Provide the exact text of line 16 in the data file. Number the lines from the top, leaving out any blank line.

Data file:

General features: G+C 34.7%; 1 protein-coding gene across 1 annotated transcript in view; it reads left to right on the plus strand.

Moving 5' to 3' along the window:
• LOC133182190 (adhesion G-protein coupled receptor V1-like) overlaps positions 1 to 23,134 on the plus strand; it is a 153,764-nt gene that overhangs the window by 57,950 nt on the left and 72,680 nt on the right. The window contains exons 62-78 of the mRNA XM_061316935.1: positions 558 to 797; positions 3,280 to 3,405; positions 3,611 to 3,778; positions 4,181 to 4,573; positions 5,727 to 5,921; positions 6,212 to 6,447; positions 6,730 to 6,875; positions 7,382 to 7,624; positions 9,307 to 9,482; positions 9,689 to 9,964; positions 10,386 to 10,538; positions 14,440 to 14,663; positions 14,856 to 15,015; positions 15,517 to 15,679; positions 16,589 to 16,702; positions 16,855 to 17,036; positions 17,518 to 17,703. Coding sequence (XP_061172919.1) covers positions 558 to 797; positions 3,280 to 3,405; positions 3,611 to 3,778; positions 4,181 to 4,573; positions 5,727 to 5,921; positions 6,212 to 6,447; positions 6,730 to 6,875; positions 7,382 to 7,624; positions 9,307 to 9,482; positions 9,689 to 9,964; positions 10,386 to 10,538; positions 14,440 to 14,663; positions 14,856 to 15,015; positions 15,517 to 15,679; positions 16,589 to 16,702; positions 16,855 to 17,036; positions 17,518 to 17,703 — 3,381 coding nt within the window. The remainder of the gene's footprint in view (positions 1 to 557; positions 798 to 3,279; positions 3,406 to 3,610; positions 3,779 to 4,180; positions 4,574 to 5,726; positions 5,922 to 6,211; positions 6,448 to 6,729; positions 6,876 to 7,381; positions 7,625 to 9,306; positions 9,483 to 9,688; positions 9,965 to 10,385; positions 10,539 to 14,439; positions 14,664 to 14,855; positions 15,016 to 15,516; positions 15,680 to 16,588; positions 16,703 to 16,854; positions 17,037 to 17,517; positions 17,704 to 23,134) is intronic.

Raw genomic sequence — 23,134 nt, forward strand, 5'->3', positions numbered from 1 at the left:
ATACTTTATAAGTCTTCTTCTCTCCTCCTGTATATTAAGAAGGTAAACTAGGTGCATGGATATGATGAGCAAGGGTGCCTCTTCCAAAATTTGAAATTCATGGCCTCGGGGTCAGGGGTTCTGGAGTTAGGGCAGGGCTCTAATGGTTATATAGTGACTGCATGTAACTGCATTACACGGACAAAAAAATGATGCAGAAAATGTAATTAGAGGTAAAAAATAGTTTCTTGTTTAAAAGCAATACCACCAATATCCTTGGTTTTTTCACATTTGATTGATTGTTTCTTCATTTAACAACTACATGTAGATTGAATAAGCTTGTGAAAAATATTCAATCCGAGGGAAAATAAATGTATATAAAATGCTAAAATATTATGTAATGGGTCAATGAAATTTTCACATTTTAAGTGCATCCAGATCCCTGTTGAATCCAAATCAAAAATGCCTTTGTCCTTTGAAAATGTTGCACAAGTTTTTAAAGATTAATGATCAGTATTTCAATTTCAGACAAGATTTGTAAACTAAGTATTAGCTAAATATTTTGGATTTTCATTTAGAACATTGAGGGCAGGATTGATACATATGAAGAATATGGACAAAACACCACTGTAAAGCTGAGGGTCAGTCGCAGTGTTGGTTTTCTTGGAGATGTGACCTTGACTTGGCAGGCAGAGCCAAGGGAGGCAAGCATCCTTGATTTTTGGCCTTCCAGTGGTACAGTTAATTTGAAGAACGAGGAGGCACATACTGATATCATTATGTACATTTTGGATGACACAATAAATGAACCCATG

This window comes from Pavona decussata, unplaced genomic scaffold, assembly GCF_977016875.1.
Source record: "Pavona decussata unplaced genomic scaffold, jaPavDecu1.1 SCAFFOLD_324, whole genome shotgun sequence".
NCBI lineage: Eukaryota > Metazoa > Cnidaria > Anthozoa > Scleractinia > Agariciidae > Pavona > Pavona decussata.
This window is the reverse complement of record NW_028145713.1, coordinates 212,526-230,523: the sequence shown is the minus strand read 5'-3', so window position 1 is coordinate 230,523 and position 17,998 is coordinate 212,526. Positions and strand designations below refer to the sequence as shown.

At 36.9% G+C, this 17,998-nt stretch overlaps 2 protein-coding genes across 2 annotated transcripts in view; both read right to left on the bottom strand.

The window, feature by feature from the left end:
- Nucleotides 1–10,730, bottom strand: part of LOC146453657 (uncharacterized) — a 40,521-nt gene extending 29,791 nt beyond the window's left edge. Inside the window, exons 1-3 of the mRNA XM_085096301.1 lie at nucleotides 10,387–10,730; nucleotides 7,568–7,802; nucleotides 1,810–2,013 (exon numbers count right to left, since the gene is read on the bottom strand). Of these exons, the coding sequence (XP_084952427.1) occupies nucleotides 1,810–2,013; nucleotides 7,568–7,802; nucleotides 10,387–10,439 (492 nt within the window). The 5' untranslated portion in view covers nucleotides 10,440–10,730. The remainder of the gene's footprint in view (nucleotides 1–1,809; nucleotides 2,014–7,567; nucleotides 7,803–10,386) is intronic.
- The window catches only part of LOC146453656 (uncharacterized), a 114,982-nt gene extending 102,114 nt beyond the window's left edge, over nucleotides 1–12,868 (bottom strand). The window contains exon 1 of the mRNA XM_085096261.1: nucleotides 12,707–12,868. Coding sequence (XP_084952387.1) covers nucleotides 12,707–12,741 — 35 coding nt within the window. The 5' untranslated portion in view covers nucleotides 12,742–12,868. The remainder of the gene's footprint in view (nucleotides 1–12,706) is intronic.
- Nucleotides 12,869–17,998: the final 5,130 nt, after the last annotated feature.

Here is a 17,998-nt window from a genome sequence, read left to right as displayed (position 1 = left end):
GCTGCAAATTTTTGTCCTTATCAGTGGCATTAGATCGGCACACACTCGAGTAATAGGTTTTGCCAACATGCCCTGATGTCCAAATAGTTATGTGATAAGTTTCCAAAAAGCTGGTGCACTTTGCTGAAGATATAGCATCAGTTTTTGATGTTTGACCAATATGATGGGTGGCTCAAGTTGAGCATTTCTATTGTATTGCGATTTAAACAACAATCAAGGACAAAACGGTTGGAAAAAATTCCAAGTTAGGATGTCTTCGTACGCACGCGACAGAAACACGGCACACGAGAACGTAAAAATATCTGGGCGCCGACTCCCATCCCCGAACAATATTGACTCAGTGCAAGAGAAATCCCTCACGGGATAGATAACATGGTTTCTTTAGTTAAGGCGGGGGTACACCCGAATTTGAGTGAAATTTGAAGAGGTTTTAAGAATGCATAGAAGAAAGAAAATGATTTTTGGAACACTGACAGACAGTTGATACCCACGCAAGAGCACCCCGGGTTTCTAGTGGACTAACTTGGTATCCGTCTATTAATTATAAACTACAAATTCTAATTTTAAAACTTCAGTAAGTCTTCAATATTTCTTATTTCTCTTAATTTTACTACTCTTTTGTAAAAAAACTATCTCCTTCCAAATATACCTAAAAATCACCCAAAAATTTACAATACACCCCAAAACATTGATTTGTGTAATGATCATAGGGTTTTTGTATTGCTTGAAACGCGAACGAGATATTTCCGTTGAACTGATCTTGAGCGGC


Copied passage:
GCTGCAAATTTTTGTCCTTATCAGTGGCATTAGATCGGCACACACTCGAGTAATAGGTTTTGCCAACATGCCCTGATGTCCAAATAGTTATGTGATAAGTTTCCAAAAAGCTGGTGCACTTTGCTGAAGATATAGCATCAGTTTTTGATGTTTGACCAATATGATGGGTGGCTCAAGTTGAGCATTTCTATTGTATTGCGATTTAAACAACAATCAAGGACAAAACGGTTGGAAAAAATTCCAAGTTAGGATGTCTTCGTACGCACGCGACAGAAACACGGCACACGAGAACGTAAAAATATCTGGGCGCCGACTCCCATCCCCGAACAATATTGACTCAGTGCAAGAGAAATCCCTCACGGGATAGATAACATGGTTTCTTTAGTTAAGGCGGGGGTACACCCGAATTTGAGTGAAATTTGAAGAGGTTTTAAGAATGCATAGAAGAAAGAAAATGATTTTTGGAACACTGACAGACAGTTGATACCCACGCAAGAGCACCCCGGGTTTCTAGTGGACTAACTTGGTATCCGTCTATTAATTATAAACTACAAATTCTAATTTTAAAACTTCAGTAAGTCTTCAATATTTCTTATTTCTCTTAATTTTACTACTCTTTTGTAAAAAAACTATCTCCTTCCAAATATACCTAAAAATCACCCAAAAATTTACAATACACCCCAAAACATTGATTTGTGTAATGATCATAGGGTTTTTGTATTGCTTGAAACGCGAACGAGATATTTCCGTTGAACTGATCTTGAGCGGC